Cairo: Egyptian President Mohammad Mursi yesterday said his country is keen to revive its “historical and natural” role in the Arab world after what he called decades of sidelining.
“Egypt returns to play an interactive and integrated role with the Arab World,” Mursi said in an address at the Arab League, in the first visit by an Egyptian president in many years to the pan-Arab organisation.
He vowed that Egypt, where a popular revolt toppled former strongman Hosni Mubarak more than a year ago, will not “export the revolution”, in a reassuring sign to rulers of other Arab countries.
“We seek cooperation based on respect for the sovereignty of Arab countries and non-interference in their affairs.”
However, Mursi described the uprising that forced Mubarak out of power as “an uprising of all Arabs”. Mursi was elected in June as Egypt’s first civilian and Islamist president.
Calling for a “real” development of joint Arab action, Mursi told the Arab League foreign ministers that they had had to work seriously to end 18-month bloodshed in Syria.
“I tell the Syrian regime that there is still a chance to stem the bloodshed in Syria,” Mursi said. “The Syrian regime has to learn lessons from history… The time has come for change in Syria. There is no room for reforms any more,” added Mursi, calling for an “Arab solution” with international backing to the Syrian crisis. The Egyptian leader said his country opposes foreign military intervention in Syria.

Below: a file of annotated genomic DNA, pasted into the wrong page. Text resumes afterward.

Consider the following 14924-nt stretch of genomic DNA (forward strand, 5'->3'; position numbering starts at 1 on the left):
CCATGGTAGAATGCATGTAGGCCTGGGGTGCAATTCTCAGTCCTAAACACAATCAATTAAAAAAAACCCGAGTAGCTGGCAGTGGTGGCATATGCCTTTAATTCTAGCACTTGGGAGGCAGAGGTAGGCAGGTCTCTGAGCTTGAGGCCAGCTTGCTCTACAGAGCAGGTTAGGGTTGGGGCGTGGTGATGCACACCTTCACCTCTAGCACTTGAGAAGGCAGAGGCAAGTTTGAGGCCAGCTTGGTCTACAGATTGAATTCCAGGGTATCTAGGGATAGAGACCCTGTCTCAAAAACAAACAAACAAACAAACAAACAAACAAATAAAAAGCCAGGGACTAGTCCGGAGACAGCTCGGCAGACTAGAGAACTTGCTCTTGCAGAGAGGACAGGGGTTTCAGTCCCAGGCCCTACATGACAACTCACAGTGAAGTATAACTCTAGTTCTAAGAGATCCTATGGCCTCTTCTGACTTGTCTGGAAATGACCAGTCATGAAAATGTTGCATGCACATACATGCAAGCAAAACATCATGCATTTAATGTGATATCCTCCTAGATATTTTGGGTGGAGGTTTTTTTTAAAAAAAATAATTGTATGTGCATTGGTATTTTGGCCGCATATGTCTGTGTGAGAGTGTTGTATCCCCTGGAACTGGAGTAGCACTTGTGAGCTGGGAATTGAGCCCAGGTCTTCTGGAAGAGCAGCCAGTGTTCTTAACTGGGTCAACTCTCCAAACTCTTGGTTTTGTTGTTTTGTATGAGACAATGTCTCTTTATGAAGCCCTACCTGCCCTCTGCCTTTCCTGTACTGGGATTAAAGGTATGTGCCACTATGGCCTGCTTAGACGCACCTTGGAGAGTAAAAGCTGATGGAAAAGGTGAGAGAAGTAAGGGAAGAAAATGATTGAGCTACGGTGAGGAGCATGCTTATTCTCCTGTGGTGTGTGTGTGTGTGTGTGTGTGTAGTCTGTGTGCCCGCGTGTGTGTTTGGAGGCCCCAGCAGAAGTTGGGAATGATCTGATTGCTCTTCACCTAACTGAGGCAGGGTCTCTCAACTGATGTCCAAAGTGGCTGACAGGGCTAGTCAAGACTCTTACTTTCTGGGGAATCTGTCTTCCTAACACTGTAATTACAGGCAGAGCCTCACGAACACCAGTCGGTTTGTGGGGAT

His call came hours after more than 30 people were injured in clashes between police and anti-Al Assad demonstrators outside the Syrian embassy.
Last month, Mursi proposed creating a contact group on Syria comprising Egypt, Turkey, Saudi Arabia and Iran — the latter being a staunch ally of Al Assad.
Mursi urged fractured Syrian opposition groups to come up with a “unified and comprehensive vision” for initiating democratic transformation in Syria.. The Arab League has suspended Syria’s membership in protest against Al Assad’s crackdown on the opposition.
Meanwhile, the Egyptian leader accused Israel, without naming it, of reducing on-and-off peacemaking efforts with the Palestinians to a “process of time waste and missed opportunities”. He voiced full support for a Palestinian bid to be a full-fledged member of the United Nations.
“The Palestinian problem is our prime cause. We will not move forward without finding a fair and comprehensive solution to it,” he said.
Egypt was the first Arab country to sign peace with Israel in 1979. However, the two countries’ relations have been frosty since Mubarak’s ouster. Mursi has repeatedly said he would observe Egypt’s international treaties, despite his veiled criticisms of Israeli policy.